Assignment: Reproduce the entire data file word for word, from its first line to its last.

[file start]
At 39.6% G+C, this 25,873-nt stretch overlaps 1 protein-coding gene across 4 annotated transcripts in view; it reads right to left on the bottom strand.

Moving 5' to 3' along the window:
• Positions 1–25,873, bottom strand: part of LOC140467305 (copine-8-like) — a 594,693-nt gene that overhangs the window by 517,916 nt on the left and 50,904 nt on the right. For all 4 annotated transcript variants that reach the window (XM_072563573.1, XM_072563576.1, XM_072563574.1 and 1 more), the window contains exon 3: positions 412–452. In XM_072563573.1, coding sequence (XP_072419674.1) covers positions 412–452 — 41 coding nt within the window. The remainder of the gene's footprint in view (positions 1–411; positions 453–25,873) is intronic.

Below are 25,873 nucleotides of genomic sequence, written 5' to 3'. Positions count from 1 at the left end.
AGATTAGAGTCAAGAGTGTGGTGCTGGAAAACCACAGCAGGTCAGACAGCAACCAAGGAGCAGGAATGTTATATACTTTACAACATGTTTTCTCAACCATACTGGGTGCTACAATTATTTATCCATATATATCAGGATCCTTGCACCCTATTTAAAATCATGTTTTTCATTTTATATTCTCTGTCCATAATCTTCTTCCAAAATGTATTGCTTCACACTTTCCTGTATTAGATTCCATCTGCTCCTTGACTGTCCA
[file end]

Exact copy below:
At 39.6% G+C, this 25,873-nt stretch overlaps 1 protein-coding gene across 4 annotated transcripts in view; it reads right to left on the bottom strand.

Moving 5' to 3' along the window:
• Positions 1–25,873, bottom strand: part of LOC140467305 (copine-8-like) — a 594,693-nt gene that overhangs the window by 517,916 nt on the left and 50,904 nt on the right. For all 4 annotated transcript variants that reach the window (XM_072563573.1, XM_072563576.1, XM_072563574.1 and 1 more), the window contains exon 3: positions 412–452. In XM_072563573.1, coding sequence (XP_072419674.1) covers positions 412–452 — 41 coding nt within the window. The remainder of the gene's footprint in view (positions 1–411; positions 453–25,873) is intronic.

Below are 25,873 nucleotides of genomic sequence, written 5' to 3'. Positions count from 1 at the left end.
AGATTAGAGTCAAGAGTGTGGTGCTGGAAAACCACAGCAGGTCAGACAGCAACCAAGGAGCAGGAATGTTATATACTTTACAACATGTTTTCTCAACCATACTGGGTGCTACAATTATTTATCCATATATATCAGGATCCTTGCACCCTATTTAAAATCATGTTTTTCATTTTATATTCTCTGTCCATAATCTTCTTCCAAAATGTATTGCTTCACACTTTCCTGTATTAGATTCCATCTGCTCCTTGACTGTCCA